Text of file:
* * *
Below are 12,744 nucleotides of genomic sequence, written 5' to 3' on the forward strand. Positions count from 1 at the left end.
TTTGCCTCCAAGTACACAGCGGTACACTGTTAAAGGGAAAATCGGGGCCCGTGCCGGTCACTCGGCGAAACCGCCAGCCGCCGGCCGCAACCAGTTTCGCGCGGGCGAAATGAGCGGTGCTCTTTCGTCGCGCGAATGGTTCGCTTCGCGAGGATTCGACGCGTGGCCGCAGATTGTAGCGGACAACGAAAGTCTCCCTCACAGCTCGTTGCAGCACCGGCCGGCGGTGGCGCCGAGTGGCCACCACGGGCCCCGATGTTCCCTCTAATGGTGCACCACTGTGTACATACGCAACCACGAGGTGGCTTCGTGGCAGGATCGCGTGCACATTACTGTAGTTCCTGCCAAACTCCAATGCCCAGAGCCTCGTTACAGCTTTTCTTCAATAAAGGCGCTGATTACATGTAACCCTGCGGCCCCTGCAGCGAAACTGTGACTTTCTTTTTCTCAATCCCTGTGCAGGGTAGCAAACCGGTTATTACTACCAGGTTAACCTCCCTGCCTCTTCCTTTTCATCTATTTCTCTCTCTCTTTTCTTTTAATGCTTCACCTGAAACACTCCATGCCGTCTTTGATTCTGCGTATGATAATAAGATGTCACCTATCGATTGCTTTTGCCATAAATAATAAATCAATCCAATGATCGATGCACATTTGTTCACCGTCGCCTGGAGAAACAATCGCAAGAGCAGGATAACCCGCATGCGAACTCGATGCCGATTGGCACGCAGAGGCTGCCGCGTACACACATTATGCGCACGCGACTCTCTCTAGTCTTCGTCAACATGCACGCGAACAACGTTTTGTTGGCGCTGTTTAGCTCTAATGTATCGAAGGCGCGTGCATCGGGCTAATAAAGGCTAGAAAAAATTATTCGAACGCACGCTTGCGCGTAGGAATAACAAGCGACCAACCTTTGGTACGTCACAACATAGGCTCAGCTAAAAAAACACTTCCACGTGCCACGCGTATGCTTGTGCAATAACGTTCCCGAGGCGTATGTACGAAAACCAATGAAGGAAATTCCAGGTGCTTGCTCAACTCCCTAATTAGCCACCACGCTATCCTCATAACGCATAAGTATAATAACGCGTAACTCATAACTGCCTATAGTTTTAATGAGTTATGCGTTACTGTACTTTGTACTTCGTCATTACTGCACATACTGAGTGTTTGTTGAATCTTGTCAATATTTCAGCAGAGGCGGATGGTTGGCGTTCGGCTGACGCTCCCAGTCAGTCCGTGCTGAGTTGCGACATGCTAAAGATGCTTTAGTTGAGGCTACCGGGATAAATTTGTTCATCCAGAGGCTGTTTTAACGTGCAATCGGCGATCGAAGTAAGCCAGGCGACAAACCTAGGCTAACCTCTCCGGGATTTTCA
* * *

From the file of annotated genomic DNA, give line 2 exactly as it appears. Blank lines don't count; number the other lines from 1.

TTTGCCTCCAAGTACACAGCGGTACACTGTTAAAGGGAAAATCGGGGCCCGTGCCGGTCACTCGGCGAAACCGCCAGCCGCCGGCCGCAACCAGTTTCGCGCGGGCGAAATGAGCGGTGCTCTTTCGTCGCGCGAATGGTTCGCTTCGCGAGGATTCGACGCGTGGCCGCAGATTGTAGCGGACAACGAAAGTCTCCCTCACAGCTCGTTGCAGCACCGGCCGGCGGTGGCGCCGAGTGGCCACCACGGGCCCCGATGTTCCCTCTAATGGTGCACCACTGTGTACATACGCAACCACGAGGTGGCTTCGTGGCAGGATCGCGTGCACATTACTGTAGTTCCTGCCAAACTCCAATGCCCAGAGCCTCGTTACAGCTTTTCTTCAATAAAGGCGCTGATTACATGTAACCCTGCGGCCCCTGCAGCGAAACTGTGACTTTCTTTTTCTCAATCCCTGTGCAGGGTAGCAAACCGGTTATTACTACCAGGTTAACCTCCCTGCCTCTTCCTTTTCATCTATTTCTCTCTCTCTTTTCTTTTAATGCTTCACCTGAAACACTCCATGCCGTCTTTGATTCTGCGTATGATAATAAGATGTCACCTATCGATTGCTTTTGCCATAAATAATAAATCAATCCAATGATCGATGCACATTTGTTCACCGTCGCCTGGAGAAACAATCGCAAGAGCAGGATAACCCGCATGCGAACTCGATGCCGATTGGCACGCAGAGGCTGCCGCGTACACACATTATGCGCACGCGACTCTCTCTAGTCTTCGTCAACATGCACGCGAACAACGTTTTGTTGGCGCTGTTTAGCTCTAATGTATCGAAGGCGCGTGCATCGGGCTAATAAAGGCTAGAAAAAATTATTCGAACGCACGCTTGCGCGTAGGAATAACAAGCGACCAACCTTTGGTACGTCACAACATAGGCTCAGCTAAAAAAACACTTCCACGTGCCACGCGTATGCTTGTGCAATAACGTTCCCGAGGCGTATGTACGAAAACCAATGAAGGAAATTCCAGGTGCTTGCTCAACTCCCTAATTAGCCACCACGCTATCCTCATAACGCATAAGTATAATAACGCGTAACTCATAACTGCCTATAGTTTTAATGAGTTATGCGTTACTGTACTTTGTACTTCGTCATTACTGCACATACTGAGTGTTTGTTGAATCTTGTCAATATTTCAGCAGAGGCGGATGGTTGGCGTTCGGCTGACGCTCCCAGTCAGTCCGTGCTGAGTTGCGACATGCTAAAGATGCTTTAGTTGAGGCTACCGGGATAAATTTGTTCATCCAGAGGCTGTTTTAACGTGCAATCGGCGATCGAAGTAAGCCAGGCGACAAACCTAGGCTAACCTCTCCGGGATTTTCA